I’m trying to pace myself. There is, unfortunately, still a long road ahead. I try to take a walk (with my cat Tiger Babe) in my local park everyday—still wearing a mask if there are people around and practicing social distancing—no matter how busy I am and how I just want to finish reading one more article and writing one more paragraph. I don’t seem to be able to read anything these days unless it’s pandemic-related, but I can still enjoy a good film every now and then (at home, of course).
My mother has recently been hospitalized (for conditions unrelated to COVID-19), and caring duties have forced me to get away from my desk. As the virus continues its rampage across the globe, I’m connecting more with family, friends, and colleagues in all parts of the world. More and more people I know in the U.S. and U.K. are infected. My sister lives in New Jersey, right next to New York City (the “new Wuhan”). I just broke down in tears for the first time since the beginning of the epidemic—with sheer anger, fear, sorrow, and helplessness.
DAY 4: March 30, 2020
What are some of the most valuable lessons you have learned so far, in covering this pandemic?
Garcia de Jesus: Right now, I’d say the biggest lesson I’ve learned is that when covering a rapidly evolving event like this pandemic, it’s important to be open to new evidence and data, even if it goes against what I’d previously reported. Experts are continually learning new things about the virus; something that may have been true one week, might be contradicted the next. It’s best to follow the evidence and do the best I can to make sure my readers are well informed. We’re watching science happen in real-time—sometimes that involves conflicting information.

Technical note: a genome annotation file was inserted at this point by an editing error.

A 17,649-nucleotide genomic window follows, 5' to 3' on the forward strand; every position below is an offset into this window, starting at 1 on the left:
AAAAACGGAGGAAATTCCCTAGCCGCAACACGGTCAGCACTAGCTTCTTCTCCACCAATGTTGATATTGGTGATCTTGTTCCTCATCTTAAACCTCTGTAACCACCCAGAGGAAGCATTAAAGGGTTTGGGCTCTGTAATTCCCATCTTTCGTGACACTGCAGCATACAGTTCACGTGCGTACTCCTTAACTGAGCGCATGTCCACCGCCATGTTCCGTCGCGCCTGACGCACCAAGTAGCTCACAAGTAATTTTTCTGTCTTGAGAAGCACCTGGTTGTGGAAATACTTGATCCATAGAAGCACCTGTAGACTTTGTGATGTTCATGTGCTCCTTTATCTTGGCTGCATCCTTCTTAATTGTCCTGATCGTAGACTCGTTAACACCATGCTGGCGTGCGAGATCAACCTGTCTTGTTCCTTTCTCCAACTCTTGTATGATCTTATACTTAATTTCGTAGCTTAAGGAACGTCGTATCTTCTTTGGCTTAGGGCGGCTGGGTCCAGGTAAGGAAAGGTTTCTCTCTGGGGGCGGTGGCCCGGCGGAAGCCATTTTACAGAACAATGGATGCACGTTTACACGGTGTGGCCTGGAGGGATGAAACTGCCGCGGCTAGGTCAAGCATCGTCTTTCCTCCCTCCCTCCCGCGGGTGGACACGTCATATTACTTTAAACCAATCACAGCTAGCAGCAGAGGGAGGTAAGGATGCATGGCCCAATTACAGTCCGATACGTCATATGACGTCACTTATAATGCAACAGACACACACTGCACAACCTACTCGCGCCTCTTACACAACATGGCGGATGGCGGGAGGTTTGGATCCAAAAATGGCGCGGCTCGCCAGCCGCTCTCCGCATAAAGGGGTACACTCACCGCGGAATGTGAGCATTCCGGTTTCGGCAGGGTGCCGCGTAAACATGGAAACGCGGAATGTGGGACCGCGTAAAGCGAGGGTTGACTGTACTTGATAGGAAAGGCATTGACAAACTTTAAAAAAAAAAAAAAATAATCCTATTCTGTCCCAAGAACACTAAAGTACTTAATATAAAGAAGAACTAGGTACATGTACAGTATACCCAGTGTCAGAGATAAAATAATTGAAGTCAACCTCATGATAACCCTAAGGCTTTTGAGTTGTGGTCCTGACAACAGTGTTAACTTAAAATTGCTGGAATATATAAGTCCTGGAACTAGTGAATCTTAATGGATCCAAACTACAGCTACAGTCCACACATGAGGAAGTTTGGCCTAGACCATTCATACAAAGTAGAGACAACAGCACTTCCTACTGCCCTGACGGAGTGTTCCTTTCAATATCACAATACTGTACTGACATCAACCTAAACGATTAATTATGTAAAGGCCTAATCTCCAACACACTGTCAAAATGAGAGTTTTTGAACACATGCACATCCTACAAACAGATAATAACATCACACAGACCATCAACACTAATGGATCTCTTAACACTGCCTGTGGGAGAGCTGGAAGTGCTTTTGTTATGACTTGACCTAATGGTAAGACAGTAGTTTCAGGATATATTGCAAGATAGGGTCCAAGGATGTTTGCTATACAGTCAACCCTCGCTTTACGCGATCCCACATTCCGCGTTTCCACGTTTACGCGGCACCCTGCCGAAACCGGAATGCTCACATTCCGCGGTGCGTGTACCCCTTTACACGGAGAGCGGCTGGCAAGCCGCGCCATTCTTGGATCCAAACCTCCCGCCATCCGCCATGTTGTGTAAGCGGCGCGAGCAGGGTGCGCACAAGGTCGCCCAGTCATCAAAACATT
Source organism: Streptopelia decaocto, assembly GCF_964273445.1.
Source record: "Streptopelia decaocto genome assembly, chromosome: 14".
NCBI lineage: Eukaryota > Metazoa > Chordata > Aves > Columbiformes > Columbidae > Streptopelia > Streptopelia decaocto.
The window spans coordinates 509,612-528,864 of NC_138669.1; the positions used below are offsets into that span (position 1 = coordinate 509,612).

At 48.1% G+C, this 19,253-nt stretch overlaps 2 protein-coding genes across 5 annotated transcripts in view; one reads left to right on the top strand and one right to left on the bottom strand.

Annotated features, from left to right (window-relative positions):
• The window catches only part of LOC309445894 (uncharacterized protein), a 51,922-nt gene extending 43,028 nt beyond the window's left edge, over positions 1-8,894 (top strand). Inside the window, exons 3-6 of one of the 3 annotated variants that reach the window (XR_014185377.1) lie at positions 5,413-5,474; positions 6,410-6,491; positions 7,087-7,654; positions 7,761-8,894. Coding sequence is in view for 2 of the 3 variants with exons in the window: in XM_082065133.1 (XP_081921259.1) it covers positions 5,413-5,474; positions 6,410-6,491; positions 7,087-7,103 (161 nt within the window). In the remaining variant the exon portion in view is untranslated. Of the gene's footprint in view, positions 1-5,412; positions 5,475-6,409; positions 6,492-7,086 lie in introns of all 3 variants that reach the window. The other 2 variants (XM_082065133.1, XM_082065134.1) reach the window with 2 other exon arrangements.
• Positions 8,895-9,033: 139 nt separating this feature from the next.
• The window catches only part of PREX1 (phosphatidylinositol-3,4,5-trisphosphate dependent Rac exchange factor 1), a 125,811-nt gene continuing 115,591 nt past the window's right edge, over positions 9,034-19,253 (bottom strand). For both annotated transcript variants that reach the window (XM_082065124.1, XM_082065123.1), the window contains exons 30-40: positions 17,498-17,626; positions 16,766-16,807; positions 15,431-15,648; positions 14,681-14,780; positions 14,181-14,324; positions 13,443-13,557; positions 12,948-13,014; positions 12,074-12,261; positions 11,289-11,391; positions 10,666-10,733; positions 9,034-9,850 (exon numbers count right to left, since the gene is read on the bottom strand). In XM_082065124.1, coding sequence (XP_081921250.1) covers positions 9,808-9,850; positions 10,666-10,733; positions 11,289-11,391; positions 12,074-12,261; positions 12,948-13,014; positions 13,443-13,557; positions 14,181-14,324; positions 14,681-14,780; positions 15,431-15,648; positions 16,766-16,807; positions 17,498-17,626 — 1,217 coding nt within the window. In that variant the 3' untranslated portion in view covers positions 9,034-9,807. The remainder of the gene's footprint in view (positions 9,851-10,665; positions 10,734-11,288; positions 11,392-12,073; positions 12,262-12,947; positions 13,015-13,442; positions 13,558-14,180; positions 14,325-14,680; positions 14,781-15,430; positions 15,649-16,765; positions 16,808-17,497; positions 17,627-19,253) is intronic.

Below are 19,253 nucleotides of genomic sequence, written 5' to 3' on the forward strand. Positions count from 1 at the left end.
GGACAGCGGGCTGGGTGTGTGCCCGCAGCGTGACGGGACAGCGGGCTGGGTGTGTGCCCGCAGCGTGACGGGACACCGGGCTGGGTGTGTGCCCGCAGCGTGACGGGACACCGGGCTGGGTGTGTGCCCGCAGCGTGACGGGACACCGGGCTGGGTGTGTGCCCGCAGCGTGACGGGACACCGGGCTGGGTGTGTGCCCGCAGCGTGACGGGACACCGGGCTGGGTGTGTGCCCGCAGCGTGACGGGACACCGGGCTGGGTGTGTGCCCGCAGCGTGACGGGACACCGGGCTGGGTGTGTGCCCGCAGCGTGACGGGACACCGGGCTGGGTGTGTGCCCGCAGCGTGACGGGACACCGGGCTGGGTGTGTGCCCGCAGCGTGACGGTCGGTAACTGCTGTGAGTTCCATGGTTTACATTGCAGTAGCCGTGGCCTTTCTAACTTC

Branswell: The importance of testing. I’ve spent a lot of time over the years learning about vaccine development and the limitations therein. I know stuff about repurposing drugs and the use of convalescent plasma. But I’ve never really spent any time studying testing and how limited testing might have a huge impact in a pandemic. I guess I always assumed we’d be able to see the spread. But this virus can spread in the pre-symptomatic phase and maybe also from truly asymptomatic people. Not being able to see where the virus is spreading is creating nightmares for many countries.